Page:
By Karen Dandurant
PORTSMOUTH – Influenza and COVID-19 resemble each other in symptoms, and it is possible for people to contract both illnesses at the same time, so the medical community is urging everyone to get a flu vaccine to help minimize what could be a terrible season.
While there is no preventive measure yet for COVID-19, doctors say getting a flu shot has taken on an even stronger importance this year.
“We know the season will be bad,” said Dr. Travis Harker, chief medical officer at Appledore Medical Group in Portsmouth, and a family practice physician. “One thing we know for sure is that COVID-19 is most deadly when the system is overwhelmed. If we do not do all we can, our hospitals are going to be filled with cases of both illnesses.”
Dr. Kasra Djalayer, an internist with Greater Seacoast Community Health, which includes Families First and Goodwin Health, said the overlap of coronavirus and flu is concerning to many epidemiologists.
“Both can cause severe epidemic and can cause death,” said Djalayer. “That causes a double burden on the health care system. The risk of co-infections gets higher when two viruses are circulating in the same region. Anybody can get co-infected at the exact same time. Whatever happens, there is one important step people can take that may change the trajectory of either epidemic: Get the flu vaccine.”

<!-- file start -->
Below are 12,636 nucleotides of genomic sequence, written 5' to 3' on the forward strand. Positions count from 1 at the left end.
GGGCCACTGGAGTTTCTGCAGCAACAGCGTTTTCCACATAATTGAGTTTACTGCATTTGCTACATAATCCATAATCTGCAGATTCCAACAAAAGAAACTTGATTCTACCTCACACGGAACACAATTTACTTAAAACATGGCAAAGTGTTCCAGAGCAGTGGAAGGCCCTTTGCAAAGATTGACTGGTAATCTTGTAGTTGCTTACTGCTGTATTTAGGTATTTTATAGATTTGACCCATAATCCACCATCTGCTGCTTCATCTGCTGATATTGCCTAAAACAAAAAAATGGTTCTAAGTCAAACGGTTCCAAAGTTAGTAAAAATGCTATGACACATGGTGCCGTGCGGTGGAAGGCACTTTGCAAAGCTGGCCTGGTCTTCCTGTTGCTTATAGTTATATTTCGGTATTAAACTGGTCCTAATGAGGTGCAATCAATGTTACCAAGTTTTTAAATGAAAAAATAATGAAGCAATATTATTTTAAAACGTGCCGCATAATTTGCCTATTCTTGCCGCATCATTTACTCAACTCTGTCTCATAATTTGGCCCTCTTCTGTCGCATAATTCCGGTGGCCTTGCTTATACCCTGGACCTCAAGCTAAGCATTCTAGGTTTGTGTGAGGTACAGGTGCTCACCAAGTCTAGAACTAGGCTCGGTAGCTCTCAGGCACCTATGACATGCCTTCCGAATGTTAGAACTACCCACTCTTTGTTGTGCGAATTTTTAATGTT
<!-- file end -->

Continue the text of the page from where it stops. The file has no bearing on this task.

“Even before the COVID-19 pandemic, receiving a flu vaccine each flu season has been highly recommended,” said Dr. Irene P. Rupp Hodge, an infectious disease doctor, and the medical director of Frisbie Memorial Hospital’s Center for Wound Care and Hyperbaric Medicine. “This certainly will remain the case for the upcoming flu season. By wearing masks, avoiding contact with people when sick, and utilizing the flu vaccine as recommended, this should reduce the spread of influenza this season, which will be a benefit to the public’s health in general and will free up resources to continue to combat the COVID-19 pandemic.”
Djalayer said influenza occurs in epidemics nearly every year. According to the Centers for Disease Control and Prevention, during the 2017-2018 flu season, 61,000 Americans died.
“Influenza virus is capable of changing its structure and genetic composition in a process called mutation,” said Djalayer. “Due to the high rate of mutation, it compromises our immune system to fight against the new virus. For this reason, new vaccines are produced every year in order to stimulate our immune system to fight against the influenza virus with new genetic composition. We need to vaccinate people every year because the immunity slowly vanishes during the year.”
Harker said the precautions being taken against COVID-19, masking, good hand hygiene and social distancing should help, even in preventing some flu cases, but he said he hopes people take the extra step and get the flu vaccination.
“One thing we know for sure is that the vaccination can help minimize the impact of influenza,” said Harker. “That might also help minimize the COVID impact.”
Martha Wassell, MPH, director of infection prevention at Wentworth-Douglass Hospital, said that even those people who might not have gotten the flu shot in past years should do so now.